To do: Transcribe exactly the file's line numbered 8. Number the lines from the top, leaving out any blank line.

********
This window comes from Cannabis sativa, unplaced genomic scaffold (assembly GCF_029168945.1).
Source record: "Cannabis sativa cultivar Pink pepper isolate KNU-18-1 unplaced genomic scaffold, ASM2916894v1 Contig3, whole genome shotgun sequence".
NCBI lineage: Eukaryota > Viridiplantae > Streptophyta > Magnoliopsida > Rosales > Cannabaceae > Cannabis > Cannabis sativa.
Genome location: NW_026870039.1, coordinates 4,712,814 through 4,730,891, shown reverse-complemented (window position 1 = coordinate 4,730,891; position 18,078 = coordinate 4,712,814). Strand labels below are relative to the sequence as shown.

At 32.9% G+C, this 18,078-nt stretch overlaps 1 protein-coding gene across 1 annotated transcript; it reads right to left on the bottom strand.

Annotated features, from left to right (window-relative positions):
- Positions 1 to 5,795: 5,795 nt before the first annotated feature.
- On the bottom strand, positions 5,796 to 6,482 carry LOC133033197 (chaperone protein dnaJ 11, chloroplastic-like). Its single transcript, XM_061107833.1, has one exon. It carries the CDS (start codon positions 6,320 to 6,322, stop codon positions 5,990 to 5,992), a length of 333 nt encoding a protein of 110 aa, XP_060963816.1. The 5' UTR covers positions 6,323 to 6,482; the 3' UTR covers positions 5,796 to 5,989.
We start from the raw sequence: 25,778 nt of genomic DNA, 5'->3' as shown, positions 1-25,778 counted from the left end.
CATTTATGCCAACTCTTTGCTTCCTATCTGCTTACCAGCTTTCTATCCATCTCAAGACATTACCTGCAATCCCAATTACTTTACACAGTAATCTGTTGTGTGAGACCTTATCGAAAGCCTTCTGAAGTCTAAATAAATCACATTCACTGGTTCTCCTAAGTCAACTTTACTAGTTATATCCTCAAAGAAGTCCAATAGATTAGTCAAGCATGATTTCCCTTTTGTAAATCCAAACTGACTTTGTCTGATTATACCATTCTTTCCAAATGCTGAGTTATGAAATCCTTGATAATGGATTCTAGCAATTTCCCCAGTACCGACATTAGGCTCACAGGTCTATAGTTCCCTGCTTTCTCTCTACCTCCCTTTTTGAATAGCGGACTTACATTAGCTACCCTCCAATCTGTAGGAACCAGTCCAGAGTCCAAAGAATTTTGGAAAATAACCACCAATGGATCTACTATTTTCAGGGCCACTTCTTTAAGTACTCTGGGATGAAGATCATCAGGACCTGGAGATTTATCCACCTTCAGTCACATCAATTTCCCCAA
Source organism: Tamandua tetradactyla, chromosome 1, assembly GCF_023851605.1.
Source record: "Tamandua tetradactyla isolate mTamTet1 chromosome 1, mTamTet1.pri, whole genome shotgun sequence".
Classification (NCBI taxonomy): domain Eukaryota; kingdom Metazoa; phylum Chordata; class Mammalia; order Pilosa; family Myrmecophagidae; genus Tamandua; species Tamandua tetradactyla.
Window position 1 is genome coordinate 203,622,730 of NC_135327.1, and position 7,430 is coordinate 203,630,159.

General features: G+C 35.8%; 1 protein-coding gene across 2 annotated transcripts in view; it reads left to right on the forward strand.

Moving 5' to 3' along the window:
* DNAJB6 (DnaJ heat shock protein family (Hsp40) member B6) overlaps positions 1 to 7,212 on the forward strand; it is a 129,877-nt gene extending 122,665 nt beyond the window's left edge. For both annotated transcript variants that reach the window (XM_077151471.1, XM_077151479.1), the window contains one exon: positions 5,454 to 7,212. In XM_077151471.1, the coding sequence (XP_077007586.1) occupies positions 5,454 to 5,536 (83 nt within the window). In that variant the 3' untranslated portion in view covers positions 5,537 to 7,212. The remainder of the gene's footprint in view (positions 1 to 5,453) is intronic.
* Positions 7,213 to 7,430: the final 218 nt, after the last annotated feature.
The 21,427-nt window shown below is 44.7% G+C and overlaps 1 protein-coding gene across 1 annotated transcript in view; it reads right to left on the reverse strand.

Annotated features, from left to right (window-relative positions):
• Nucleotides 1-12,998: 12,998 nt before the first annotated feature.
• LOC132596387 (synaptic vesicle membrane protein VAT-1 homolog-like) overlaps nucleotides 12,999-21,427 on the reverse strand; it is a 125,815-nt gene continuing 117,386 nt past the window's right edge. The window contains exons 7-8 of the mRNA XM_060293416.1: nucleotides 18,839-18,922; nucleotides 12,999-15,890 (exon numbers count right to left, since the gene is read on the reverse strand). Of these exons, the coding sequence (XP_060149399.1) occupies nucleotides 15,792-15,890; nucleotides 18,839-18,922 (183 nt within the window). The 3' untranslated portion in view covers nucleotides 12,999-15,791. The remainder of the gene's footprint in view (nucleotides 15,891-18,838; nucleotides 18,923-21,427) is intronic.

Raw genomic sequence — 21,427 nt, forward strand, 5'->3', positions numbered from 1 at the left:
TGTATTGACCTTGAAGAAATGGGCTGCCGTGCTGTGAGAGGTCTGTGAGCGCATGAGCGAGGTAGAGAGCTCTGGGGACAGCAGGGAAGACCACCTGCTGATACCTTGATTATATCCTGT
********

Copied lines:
- On the bottom strand, positions 5,796 to 6,482 carry LOC133033197 (chaperone protein dnaJ 11, chloroplastic-like). Its single transcript, XM_061107833.1, has one exon. It carries the CDS (start codon positions 6,320 to 6,322, stop codon positions 5,990 to 5,992), a length of 333 nt encoding a protein of 110 aa, XP_060963816.1. The 5' UTR covers positions 6,323 to 6,482; the 3' UTR covers positions 5,796 to 5,989.